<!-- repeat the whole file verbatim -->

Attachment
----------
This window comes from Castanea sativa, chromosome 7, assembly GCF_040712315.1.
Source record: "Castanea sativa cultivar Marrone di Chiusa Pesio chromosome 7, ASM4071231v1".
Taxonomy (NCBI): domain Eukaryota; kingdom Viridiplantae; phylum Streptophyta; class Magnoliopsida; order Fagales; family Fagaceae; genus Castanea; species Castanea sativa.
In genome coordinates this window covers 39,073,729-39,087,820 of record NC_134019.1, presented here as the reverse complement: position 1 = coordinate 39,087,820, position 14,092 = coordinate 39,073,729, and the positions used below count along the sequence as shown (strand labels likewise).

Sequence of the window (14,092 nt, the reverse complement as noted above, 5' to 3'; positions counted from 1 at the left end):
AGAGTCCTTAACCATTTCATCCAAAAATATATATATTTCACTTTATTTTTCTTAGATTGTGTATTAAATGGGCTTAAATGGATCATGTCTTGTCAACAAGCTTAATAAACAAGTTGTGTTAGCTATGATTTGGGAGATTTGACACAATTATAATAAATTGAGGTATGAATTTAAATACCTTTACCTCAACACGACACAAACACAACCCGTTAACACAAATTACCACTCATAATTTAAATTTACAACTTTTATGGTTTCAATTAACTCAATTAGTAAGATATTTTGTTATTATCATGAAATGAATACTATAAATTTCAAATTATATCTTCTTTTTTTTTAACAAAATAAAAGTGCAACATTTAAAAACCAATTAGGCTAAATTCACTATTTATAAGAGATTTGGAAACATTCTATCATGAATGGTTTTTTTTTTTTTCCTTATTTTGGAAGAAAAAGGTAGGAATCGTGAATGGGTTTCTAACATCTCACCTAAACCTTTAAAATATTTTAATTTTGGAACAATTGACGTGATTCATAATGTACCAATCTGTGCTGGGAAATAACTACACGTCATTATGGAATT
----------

This window comes from Castanea sativa, chromosome 7, assembly GCF_040712315.1.
Source record: "Castanea sativa cultivar Marrone di Chiusa Pesio chromosome 7, ASM4071231v1".
Taxonomy (NCBI): domain Eukaryota; kingdom Viridiplantae; phylum Streptophyta; class Magnoliopsida; order Fagales; family Fagaceae; genus Castanea; species Castanea sativa.
In genome coordinates this window covers 39,073,729-39,087,820 of record NC_134019.1, presented here as the reverse complement: position 1 = coordinate 39,087,820, position 14,092 = coordinate 39,073,729, and the positions used below count along the sequence as shown (strand labels likewise).

Sequence of the window (14,092 nt, the reverse complement as noted above, 5' to 3'; positions counted from 1 at the left end):
AGAGTCCTTAACCATTTCATCCAAAAATATATATATTTCACTTTATTTTTCTTAGATTGTGTATTAAATGGGCTTAAATGGATCATGTCTTGTCAACAAGCTTAATAAACAAGTTGTGTTAGCTATGATTTGGGAGATTTGACACAATTATAATAAATTGAGGTATGAATTTAAATACCTTTACCTCAACACGACACAAACACAACCCGTTAACACAAATTACCACTCATAATTTAAATTTACAACTTTTATGGTTTCAATTAACTCAATTAGTAAGATATTTTGTTATTATCATGAAATGAATACTATAAATTTCAAATTATATCTTCTTTTTTTTTAACAAAATAAAAGTGCAACATTTAAAAACCAATTAGGCTAAATTCACTATTTATAAGAGATTTGGAAACATTCTATCATGAATGGTTTTTTTTTTTTTCCTTATTTTGGAAGAAAAAGGTAGGAATCGTGAATGGGTTTCTAACATCTCACCTAAACCTTTAAAATATTTTAATTTTGGAACAATTGACGTGATTCATAATGTACCAATCTGTGCTGGGAAATAACTACACGTCATTATGGAATT